I'm not looking for an opportunity to buy in, I have to say. But it's clear from the defensive comments under Dominic's piece that the crypto-space has yet to shake out all of its most ardent backers.


(Bitcoin: ten days)

As for US employment the indicator we like to keep an eye on is the four-week moving average of weekly US jobless claims, which fell back to 244,500 this week, while weekly claims fell to 220,000, their lowest level since 1973.

As I've said for the last few weeks, this is a volatile period and I wouldn't read too much into either this low or the recent higher-than-expected readings. In any case, according to David Rosenberg of Gluskin Sheff, when US jobless claims hit a "cyclical trough" (as measured by the four-week moving average), a stockmarket peak is not far behind (on average 14 weeks), a recession follows about a year later.

But as the chart below shows, the most recent cyclical trough was in November, at 231,250. So we could still be some way from the peak. And if they stay at current levels then we may hit a new low before too long.


(Four-week moving average of US jobless claims: since start of 2016)

The oil price (as measured by Brent crude, the international/European benchmark) came off a bit this week, having breached the $70 mark last week.


(Brent crude oil: three months)

Internet giant Amazon continued on its merry way higher this week. According to various excitable analysts, it's one of the best ways to play the market "melt-up" and now one of them has whacked a $1,500 price target on it.


(Amazon: three months)

And Tesla is also continuing to enjoy a rebound. Perhaps I'm wrong to be so sceptical on Tesla. In this week's issue of MoneyWeek magazine, Merryn interviewed James Anderson of the Scottish Mortgage Trust. It's been a fantastic performer, partly because of Anderson's holding in Tesla. I'm not saying I fancy buying the electric car manufacturer and cash incinerator, but it's well worth reading the piece just to get a less grumpy view of the world than I'll normally give you.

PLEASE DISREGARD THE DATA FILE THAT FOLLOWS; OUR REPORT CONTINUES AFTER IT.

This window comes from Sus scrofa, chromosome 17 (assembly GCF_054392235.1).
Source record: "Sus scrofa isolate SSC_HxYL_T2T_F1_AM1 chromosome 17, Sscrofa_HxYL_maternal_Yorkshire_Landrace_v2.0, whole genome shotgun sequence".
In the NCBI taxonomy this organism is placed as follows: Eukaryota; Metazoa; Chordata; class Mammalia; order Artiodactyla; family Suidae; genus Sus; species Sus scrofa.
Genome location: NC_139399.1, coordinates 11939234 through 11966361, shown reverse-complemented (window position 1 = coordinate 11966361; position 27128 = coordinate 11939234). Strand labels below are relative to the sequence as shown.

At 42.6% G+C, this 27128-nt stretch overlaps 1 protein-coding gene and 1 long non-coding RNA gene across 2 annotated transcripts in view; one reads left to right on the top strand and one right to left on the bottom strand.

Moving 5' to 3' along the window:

(Tesla: three months)

John Stepek

John is the executive editor of MoneyWeek and writes our daily investment email, Money Morning. John graduated from Strathclyde University with a degree in psychology in 1996 and has always been fascinated by the gap between the way the market works in theory and the way it works in practice, and by how our deep-rooted instincts work against our best interests as investors.

He started out in journalism by writing articles about the specific business challenges facing family firms. In 2003, he took a job on the finance desk of Teletext, where he spent two years covering the markets and breaking financial news. John joined MoneyWeek in 2005.

His work has been published in Families in Business, Shares magazine, Spear's Magazine, The Sunday Times, and The Spectator among others. He has also appeared as an expert commentator on BBC Radio 4's Today programme, BBC Radio Scotland, Newsnight, Daily Politics and Bloomberg. His first book, on contrarian investing, The Sceptical Investor, was released in March 2019. You can follow John on Twitter at @john_stepek.